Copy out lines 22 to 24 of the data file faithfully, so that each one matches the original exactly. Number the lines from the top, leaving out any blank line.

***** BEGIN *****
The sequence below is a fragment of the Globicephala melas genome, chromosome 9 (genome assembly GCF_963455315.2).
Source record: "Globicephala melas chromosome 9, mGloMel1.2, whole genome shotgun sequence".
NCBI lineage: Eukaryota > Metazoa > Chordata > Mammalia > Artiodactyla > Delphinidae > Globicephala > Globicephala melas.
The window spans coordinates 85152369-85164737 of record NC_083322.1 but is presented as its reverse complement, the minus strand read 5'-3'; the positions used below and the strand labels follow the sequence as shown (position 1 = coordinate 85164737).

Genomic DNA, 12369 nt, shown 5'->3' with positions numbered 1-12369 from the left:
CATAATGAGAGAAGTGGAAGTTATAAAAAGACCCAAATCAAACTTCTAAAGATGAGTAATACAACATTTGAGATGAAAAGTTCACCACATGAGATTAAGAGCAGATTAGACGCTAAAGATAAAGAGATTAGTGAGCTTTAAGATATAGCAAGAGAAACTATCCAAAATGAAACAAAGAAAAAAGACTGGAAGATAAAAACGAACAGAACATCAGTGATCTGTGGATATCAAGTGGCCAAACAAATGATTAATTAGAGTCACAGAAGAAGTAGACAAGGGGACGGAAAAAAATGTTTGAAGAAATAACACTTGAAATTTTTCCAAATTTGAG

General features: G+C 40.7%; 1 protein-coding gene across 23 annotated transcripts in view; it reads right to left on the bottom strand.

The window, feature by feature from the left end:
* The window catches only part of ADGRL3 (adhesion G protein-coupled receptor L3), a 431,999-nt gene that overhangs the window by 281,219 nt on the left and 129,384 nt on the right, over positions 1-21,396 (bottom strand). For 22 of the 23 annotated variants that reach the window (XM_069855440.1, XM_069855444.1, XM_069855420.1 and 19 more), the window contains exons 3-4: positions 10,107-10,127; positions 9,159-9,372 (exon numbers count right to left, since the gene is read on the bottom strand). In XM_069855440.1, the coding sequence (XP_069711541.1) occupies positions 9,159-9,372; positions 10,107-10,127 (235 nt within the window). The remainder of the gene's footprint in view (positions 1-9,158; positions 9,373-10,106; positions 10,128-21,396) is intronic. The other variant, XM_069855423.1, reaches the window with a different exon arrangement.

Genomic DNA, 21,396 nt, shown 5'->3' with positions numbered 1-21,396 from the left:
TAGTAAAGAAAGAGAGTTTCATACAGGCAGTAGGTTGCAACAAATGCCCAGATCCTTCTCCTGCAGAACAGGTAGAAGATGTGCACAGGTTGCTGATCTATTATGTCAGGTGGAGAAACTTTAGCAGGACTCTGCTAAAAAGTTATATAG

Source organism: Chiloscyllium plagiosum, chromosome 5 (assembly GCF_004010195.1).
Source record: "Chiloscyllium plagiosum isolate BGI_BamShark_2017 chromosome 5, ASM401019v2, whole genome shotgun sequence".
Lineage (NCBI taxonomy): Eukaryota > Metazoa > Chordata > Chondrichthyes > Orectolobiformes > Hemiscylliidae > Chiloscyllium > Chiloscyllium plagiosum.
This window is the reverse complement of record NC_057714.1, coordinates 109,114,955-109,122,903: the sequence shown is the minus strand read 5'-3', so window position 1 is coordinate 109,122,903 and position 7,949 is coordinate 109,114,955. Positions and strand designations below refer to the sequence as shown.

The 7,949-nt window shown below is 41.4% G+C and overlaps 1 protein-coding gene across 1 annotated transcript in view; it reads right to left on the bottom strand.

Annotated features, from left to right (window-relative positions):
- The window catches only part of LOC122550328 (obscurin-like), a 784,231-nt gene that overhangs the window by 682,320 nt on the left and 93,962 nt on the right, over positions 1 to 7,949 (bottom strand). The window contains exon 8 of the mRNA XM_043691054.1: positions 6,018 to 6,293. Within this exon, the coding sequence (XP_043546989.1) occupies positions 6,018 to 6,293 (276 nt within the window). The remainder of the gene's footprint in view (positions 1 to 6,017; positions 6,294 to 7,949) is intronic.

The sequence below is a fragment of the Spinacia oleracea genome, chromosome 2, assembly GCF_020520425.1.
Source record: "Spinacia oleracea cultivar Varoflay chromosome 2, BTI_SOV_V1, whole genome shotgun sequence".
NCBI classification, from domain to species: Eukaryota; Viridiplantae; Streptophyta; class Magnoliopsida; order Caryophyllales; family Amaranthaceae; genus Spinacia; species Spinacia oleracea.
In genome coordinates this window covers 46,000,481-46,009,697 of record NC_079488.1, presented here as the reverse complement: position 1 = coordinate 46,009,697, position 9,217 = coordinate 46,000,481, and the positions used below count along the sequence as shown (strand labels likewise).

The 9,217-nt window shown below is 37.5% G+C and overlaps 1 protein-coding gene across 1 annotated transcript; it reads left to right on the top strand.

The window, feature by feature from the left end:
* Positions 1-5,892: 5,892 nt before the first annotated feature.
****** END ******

In genome coordinates this window covers 46,000,481-46,009,697 of record NC_079488.1, presented here as the reverse complement: position 1 = coordinate 46,009,697, position 9,217 = coordinate 46,000,481, and the positions used below count along the sequence as shown (strand labels likewise).

The 9,217-nt window shown below is 37.5% G+C and overlaps 1 protein-coding gene across 1 annotated transcript; it reads left to right on the top strand.

The window, feature by feature from the left end: